Recording Academy merges organizations in expansion of Grammy Museum programming

On a recent Friday evening, L.A. Live was thick with action.

Music blared from a DJ booth as guests filed into the Microsoft Theater for an ESPN event. A casual basketball game was in full swing in the courtyard and jersey-clad Lakers fans descended upon the downtown complex.

For the record:

6:13 a.m. Aug. 11, 2022An earlier version of this article stated that the Grammy Museum and the Grammy Foundation had collectively served nearly 100,000 students during their lifetimes. That number is for 2016 alone.

Calmer was the Grammy Museum, L.A. Live’s headquarters for the history of pop music.

Behind the scenes, however, executives have been working to transform the museum from a palace of interactive exhibits, artifacts and intimate concerts into a leading educational institution.

The Museum aims to expand its programming in a merger with the Recording Academy’s Grammy Foundation, bringing it closer to one of the charitable arms affiliated with the institution responsible for the yearly Grammy Awards.


The combined entity will be re-branded the Grammy Museum Foundation.

“When you look at what the mission of the Grammy Foundation was in its inception and the missions of the [museum] … there are a lot of goals and aspirations that are in alignment,” the Recording Academy’s president, Neil Portnow, said ahead of Monday’s announcement. Chief among them: Both institutions pair students with music professionals, and the Grammy Foundation funds museum-like preservation efforts.

When the Grammy Museum launched in 2008, it did so with a 10-year financial commitment from AEG. A museum spokeswoman says AEG will continue to be “a significant resource for the ongoing financial stability of the museum” under the new structure.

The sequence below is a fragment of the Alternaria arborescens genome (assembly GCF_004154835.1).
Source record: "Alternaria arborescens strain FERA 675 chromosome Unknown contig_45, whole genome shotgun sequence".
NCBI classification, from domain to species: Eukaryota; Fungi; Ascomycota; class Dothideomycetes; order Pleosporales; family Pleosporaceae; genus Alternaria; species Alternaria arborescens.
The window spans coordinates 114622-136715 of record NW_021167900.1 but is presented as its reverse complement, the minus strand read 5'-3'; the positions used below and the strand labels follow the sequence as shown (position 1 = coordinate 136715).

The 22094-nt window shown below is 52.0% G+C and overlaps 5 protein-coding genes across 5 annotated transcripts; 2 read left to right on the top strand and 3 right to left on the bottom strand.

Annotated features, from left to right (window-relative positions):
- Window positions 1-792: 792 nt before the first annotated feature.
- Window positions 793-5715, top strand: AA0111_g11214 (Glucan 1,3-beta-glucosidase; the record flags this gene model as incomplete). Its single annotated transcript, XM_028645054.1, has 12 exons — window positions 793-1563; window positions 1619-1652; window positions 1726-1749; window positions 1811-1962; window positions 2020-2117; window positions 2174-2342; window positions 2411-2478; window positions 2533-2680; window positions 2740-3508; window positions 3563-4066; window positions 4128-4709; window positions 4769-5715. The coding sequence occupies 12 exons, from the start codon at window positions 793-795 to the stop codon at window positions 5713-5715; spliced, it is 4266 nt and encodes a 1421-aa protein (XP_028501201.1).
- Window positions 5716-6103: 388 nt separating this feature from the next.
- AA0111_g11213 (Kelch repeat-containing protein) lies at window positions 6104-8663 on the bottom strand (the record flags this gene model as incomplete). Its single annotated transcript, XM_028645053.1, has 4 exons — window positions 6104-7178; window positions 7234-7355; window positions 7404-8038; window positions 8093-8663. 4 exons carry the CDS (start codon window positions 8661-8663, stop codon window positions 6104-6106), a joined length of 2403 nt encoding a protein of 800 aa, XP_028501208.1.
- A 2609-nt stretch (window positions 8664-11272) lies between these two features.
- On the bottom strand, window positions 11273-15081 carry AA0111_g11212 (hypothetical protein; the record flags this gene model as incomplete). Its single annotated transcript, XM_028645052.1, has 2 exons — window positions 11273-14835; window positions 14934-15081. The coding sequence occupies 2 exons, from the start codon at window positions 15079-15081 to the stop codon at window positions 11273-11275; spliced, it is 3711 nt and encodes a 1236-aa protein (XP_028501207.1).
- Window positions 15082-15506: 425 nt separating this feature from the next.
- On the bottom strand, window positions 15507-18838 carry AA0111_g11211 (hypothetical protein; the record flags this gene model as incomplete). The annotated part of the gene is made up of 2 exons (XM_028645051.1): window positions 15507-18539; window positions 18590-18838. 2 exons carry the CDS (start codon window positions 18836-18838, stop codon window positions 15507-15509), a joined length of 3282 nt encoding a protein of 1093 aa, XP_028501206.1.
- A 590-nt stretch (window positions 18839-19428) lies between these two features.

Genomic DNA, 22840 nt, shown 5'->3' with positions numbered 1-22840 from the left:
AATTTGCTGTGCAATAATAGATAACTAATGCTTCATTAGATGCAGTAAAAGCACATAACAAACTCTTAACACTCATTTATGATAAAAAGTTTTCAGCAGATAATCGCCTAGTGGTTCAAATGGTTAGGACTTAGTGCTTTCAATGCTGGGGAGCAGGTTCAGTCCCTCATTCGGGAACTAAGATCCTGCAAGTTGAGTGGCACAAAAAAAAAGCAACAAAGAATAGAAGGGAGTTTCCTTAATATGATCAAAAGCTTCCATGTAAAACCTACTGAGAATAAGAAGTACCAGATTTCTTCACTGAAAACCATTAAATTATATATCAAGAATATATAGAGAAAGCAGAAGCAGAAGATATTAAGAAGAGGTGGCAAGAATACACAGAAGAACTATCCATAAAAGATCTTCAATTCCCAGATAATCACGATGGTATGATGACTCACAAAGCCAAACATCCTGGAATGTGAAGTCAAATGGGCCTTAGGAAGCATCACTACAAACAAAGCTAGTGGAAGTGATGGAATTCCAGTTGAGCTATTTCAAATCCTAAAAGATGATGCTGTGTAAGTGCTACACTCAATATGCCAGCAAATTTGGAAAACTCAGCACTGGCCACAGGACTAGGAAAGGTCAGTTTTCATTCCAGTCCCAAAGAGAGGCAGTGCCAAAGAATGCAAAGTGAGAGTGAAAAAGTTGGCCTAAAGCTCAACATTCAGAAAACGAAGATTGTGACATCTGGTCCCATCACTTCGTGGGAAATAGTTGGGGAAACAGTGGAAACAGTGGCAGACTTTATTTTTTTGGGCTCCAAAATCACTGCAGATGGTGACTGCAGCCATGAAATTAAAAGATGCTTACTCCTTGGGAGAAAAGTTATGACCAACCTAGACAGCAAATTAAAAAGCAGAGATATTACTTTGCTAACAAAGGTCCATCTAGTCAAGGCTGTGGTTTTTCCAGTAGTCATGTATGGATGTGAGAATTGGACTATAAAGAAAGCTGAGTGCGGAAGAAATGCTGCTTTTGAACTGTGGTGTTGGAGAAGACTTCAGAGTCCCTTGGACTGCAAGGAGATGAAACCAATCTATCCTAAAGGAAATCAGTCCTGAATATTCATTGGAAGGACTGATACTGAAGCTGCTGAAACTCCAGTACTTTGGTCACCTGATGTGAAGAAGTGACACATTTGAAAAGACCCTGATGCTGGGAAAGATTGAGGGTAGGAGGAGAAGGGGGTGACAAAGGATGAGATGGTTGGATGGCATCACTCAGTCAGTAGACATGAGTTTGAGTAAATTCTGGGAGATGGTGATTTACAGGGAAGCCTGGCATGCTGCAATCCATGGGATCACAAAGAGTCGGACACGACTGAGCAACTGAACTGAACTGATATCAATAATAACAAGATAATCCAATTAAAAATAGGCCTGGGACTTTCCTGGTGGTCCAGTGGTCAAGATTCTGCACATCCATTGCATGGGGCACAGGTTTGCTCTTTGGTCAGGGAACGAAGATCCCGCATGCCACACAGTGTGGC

“We’ve put ourselves in a position where we’re trying to create as much money as possible to do even more exhibits and expand its footprint outside of Los Angeles,” said Todd Goldstein, AEG’s chief revenue officer.

When the $34-million institution opened to the public, it faced an uphill battle; tax documents show it has continued to struggle to operate without a deficit.

The museum opened before many properties that now thrive in the complex, when foot traffic was scarce and the Great Recession resulted in cuts during its first year.

The newly expanded Grammy Museum Foundation was largely spearheaded by the museum’s excecutive director Bob Santelli, who will now assume the title of founding executive director and focus on domestic and international expansions. Scott Goldman, previously vice president of the Grammy Foundation and the Recording Academy’s MusiCares Foundation, will serve as executive director of the Grammy Museum.

Executives credit successes beyond L.A. — being selected by the White House to co-produce concerts and working with then-First Lady Michelle Obama on music education programs, for example — with catapulting the museum’s profile.

The museum, which is heavy on interactive exhibits, attracts about 135,000 visitors a year.

Of course, Santelli would welcome more visitors. “But,” he said, “the museum is designed for a lot of one-on-one experiences … so that requires it to be a successful, smaller visitation than some of the big museums.”

“It’s not intended to be the cash cow,” Portnow offered. “It is about creating a cultural institution.”

Aligning with the Grammy Foundation — which oversees the Recording Academy’s education and preservation efforts — will allow the museum to focus on expanding its curriculum-based initiatives.

“The combined efforts of both will achieve a level of scale, prominence and impact where the sum is greater than the parts,” said Portnow.

At a time when federal funding for the arts is imperiled, Grammy executives see doubling down on education as vital.

In the last year, the Grammy Foundation provided $300,000 in grants to facilitate research, archiving and preservation projects. In 2016 alone, the museum and foundation have collectively served nearly 100,000 students.

“It’s time to move away from the things that have felt good and have been traditional but really aren’t moving the needle,” said Portnow, who hopes to see “a more vibrant, more meaningful approach to music education.

“It’s important, especially when all of this is so much under fire — and in certain cases under attack on a governmental level.”

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